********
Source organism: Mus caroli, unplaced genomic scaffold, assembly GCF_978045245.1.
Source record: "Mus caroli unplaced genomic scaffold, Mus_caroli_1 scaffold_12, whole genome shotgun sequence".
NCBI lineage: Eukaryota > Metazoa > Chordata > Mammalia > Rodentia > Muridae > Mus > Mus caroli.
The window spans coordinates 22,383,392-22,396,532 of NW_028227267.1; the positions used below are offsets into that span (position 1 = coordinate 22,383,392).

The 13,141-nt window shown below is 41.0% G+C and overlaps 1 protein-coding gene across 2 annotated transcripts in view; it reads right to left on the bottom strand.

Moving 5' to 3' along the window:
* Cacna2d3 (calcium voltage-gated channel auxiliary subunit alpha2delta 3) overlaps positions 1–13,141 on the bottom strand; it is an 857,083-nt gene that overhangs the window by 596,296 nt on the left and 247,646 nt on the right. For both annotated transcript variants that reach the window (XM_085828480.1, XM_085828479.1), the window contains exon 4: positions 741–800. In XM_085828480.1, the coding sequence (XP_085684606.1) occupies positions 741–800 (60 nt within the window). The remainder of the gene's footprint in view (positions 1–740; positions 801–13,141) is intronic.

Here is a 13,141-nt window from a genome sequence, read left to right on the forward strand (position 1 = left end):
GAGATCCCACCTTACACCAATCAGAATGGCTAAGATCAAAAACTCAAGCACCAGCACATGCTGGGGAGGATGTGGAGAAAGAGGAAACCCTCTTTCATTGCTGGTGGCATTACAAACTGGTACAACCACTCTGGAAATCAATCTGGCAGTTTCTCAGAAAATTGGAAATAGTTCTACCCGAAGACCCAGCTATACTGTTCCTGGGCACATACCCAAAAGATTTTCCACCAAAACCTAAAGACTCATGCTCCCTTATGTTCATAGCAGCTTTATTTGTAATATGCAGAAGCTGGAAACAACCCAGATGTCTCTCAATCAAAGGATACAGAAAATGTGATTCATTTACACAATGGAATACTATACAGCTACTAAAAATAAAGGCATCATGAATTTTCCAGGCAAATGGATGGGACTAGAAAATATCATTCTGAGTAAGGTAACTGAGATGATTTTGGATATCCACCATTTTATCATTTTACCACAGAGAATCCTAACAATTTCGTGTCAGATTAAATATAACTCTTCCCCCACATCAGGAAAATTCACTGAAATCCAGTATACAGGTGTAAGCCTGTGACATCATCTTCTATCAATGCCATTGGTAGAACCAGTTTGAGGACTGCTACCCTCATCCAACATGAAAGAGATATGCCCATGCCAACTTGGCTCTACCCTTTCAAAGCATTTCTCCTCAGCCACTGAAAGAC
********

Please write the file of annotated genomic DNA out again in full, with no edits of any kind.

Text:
Source organism: Mus caroli, unplaced genomic scaffold, assembly GCF_978045245.1.
Source record: "Mus caroli unplaced genomic scaffold, Mus_caroli_1 scaffold_12, whole genome shotgun sequence".
NCBI lineage: Eukaryota > Metazoa > Chordata > Mammalia > Rodentia > Muridae > Mus > Mus caroli.
The window spans coordinates 22,383,392-22,396,532 of NW_028227267.1; the positions used below are offsets into that span (position 1 = coordinate 22,383,392).

The 13,141-nt window shown below is 41.0% G+C and overlaps 1 protein-coding gene across 2 annotated transcripts in view; it reads right to left on the bottom strand.

Moving 5' to 3' along the window:
* Cacna2d3 (calcium voltage-gated channel auxiliary subunit alpha2delta 3) overlaps positions 1–13,141 on the bottom strand; it is an 857,083-nt gene that overhangs the window by 596,296 nt on the left and 247,646 nt on the right. For both annotated transcript variants that reach the window (XM_085828480.1, XM_085828479.1), the window contains exon 4: positions 741–800. In XM_085828480.1, the coding sequence (XP_085684606.1) occupies positions 741–800 (60 nt within the window). The remainder of the gene's footprint in view (positions 1–740; positions 801–13,141) is intronic.

Here is a 13,141-nt window from a genome sequence, read left to right on the forward strand (position 1 = left end):
GAGATCCCACCTTACACCAATCAGAATGGCTAAGATCAAAAACTCAAGCACCAGCACATGCTGGGGAGGATGTGGAGAAAGAGGAAACCCTCTTTCATTGCTGGTGGCATTACAAACTGGTACAACCACTCTGGAAATCAATCTGGCAGTTTCTCAGAAAATTGGAAATAGTTCTACCCGAAGACCCAGCTATACTGTTCCTGGGCACATACCCAAAAGATTTTCCACCAAAACCTAAAGACTCATGCTCCCTTATGTTCATAGCAGCTTTATTTGTAATATGCAGAAGCTGGAAACAACCCAGATGTCTCTCAATCAAAGGATACAGAAAATGTGATTCATTTACACAATGGAATACTATACAGCTACTAAAAATAAAGGCATCATGAATTTTCCAGGCAAATGGATGGGACTAGAAAATATCATTCTGAGTAAGGTAACTGAGATGATTTTGGATATCCACCATTTTATCATTTTACCACAGAGAATCCTAACAATTTCGTGTCAGATTAAATATAACTCTTCCCCCACATCAGGAAAATTCACTGAAATCCAGTATACAGGTGTAAGCCTGTGACATCATCTTCTATCAATGCCATTGGTAGAACCAGTTTGAGGACTGCTACCCTCATCCAACATGAAAGAGATATGCCCATGCCAACTTGGCTCTACCCTTTCAAAGCATTTCTCCTCAGCCACTGAAAGAC